Review by Tulis McCall
March 14, 2017
The Columbian Exposition in 1893 featured the debut of Wrigley's Juicy Fruit Gum, Josephine Cochrane's Dish Washing Machine (later known as the Kitchen Aide Brand), Pabst Blue Ribbon Beer and the infant version of our modern day zipper. One item that didn't make it to full fledged stardom was the Spectorium, a conception of Steele MacKaye (Rocco Sisto) - a playwright, theatre manager and inventor. This was to be a six-story palace that sat 12,000 people and would feature a lighting spectacle, known here as the Mooncart. Hillary (Erik Lochtefeld), and his assistant Hong Sling (Brian Lee Huynh) are the two geniuses who are bringing this miracle to life - one electrical explosion at a time. Hillary is a progressive man married to a modern woman Adeline (Aya Cash) who is starting her own business as an entrepreneur selling imported tea brands, and who - most daring of all - rides a bicycle (This means she would be in public with something between her legs which would mean she would be admitting that she HAD legs. An idea frowned upon in 1893.)
Our long and uneventful story begins here, and it soon transfers to 1933 Chicago World's Fair (Miracle Whip was featured at this one as was the Graf Zeppelin). Ms. Cash does couple duty as Ruth, the new tenant of the house that Hillary and Adeline shared. Her husband Lou (Ken Barnett), writes advertising jingles and is thus a well dressed beggar who is wasting his considerable talent. Barnett plays a mean piano with elegance and style. Last up is their son Charlie, (Graydon Peter Yosowitz) whose purpose eludes us. His character adds nothing to the story, and uses the Moon Cart (left behind when Hillary left) as his own private sleeping nook.
Actually, Hillary did not so much move out as moved upstairs. Into the attic to be precise after a dreadful tragedy. Hillary remains in the attic collecting the rent. Go figure.... Hong Sling moves in as the tenant and stays for 40 years. It is he who is exiting when Ruth enters, and it is he who sees the similarities between Ruth and Adeline. The similarities are physical only as Ruth's go getting skills are limited to getting a day-job at the Fair selling pancakes while Lou racks up a string of failed auditions. This family, like the one 40 years ago, is destined for an unhappy ending.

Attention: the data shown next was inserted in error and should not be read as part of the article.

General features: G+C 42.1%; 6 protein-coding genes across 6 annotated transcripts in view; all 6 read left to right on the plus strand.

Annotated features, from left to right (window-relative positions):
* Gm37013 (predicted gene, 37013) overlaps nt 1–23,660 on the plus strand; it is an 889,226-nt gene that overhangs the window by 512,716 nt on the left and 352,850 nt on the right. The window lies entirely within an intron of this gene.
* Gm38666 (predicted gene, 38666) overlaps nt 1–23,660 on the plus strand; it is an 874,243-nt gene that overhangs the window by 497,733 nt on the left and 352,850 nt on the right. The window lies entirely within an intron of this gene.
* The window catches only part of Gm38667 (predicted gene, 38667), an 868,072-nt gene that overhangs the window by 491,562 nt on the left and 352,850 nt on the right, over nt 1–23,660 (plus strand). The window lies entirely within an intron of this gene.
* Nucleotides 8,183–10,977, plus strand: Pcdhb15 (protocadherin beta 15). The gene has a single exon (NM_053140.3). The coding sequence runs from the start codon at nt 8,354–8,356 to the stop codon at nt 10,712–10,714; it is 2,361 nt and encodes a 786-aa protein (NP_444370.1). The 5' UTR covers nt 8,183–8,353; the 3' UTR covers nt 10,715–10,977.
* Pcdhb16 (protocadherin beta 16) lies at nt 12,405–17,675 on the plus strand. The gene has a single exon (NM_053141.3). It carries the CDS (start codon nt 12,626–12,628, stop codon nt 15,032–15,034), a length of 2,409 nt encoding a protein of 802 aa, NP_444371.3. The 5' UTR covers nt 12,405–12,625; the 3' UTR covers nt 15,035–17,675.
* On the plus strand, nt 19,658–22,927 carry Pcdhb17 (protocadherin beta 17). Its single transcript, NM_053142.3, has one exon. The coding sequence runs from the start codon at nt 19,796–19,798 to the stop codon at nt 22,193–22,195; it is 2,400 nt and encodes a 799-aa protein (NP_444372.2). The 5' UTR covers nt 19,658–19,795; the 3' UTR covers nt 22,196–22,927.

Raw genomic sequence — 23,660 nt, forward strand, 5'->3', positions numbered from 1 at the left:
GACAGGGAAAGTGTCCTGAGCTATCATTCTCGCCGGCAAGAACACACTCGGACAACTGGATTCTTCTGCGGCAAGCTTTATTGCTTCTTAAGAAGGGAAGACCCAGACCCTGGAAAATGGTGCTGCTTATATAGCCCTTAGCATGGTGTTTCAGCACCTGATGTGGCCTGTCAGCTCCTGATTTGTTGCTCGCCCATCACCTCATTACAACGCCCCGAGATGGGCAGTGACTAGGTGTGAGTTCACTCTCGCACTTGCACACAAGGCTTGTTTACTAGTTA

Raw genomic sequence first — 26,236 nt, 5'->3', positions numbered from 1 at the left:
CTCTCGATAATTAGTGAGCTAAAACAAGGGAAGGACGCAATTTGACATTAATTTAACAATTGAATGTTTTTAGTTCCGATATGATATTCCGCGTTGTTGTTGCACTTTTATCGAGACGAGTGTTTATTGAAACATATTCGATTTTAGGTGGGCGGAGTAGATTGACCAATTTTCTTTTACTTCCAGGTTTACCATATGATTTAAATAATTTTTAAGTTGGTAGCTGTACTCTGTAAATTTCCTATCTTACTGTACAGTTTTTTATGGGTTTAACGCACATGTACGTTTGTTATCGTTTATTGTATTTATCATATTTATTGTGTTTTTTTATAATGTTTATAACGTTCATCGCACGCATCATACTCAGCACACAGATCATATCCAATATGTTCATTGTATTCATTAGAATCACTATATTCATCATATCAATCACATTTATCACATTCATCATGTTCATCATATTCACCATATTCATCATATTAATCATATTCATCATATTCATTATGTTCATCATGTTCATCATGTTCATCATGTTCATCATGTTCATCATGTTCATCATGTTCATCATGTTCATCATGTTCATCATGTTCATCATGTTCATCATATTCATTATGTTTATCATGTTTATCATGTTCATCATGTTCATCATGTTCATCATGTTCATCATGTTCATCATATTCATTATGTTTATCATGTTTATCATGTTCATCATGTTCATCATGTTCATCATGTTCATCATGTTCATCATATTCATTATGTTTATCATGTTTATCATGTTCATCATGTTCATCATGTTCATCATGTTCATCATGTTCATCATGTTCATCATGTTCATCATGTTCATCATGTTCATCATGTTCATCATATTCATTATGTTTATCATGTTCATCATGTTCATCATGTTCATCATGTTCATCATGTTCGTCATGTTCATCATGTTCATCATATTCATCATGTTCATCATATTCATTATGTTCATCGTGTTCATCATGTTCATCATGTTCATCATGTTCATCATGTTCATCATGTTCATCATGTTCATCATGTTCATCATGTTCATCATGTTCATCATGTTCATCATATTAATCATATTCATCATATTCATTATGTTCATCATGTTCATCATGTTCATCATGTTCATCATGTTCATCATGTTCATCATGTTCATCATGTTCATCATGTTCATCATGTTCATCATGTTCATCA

There is little else that connects them except for their dwelling, their connections to the two World's Fairs that take up real estate in Chicago, oh and that damn Moon Cart that never gives up its spot upstage center. Mr. MacKaye is a mystery as well, speaking in illusions and grand metaphors. His dream of recreating Columbus's adventures on the high seas remains unborn, and his Spectrum unfinished. The rain will pour in through the dome, and the building will be dismantled and sold for scrap.
All in all it is a sad few decades for the Windy City.
This is a well intentioned piece, but it is missing the "WHY" that is the required center of every story ever told. We do learn a tremendous amount about the years represented here - customs and economy and inventions. We learn about the history of special effects for the theatre. We even learn about stars - specifically Arcturus, known by everyone from prehistoric Polynesian navigators to Columbus and the 19th century Chicago citizens. But facts do not a story make. Not even close. What we don't learn about are these characters. They are like so much set dressing who take their place among the lights and spectacles on the stage. The dialogue is bland and disconnected. They speak, but their words don't connect. And the majority of the cast has not been directed or guided into performances that overcome the script. These characters never step out of two dimensions and into the world of living, breathing beings. We leave the theatre filled with fascinating anecdotes. Our hunger for humanity, however, remains unsatisfied.
"The Debate Society’s leisurely and copiously detailed contemplation of the quest for illumination... You respect the avid curiosity of the show’s creators, but their interests don’t translate into infectious passion."
Ben Brantley for New York Times
"While The Light Years is ultimately tenuous in its dramatic circuitry, it gives off ample luminosity, powered by whimsy and wonder."
David Cote for Time Out New York
"There’s plenty of wattage but little illumination in the latest groupthink by The Debate Society, the theater collective that spent seven years making “The Light Years,” which tells twin stories of dashed dreams set in Chicago’s World Fairs in 1893 and 1933. But the time-bouncing tale, now at Playwrights Horizons, fall far short of the historic, personal and cosmic connections the show’s creators are so clearly after. It’s a muddle of thinly realized notions, wrapped in a quirky sensibility that estranges rather than endears."
Frank Rizzo for Variety
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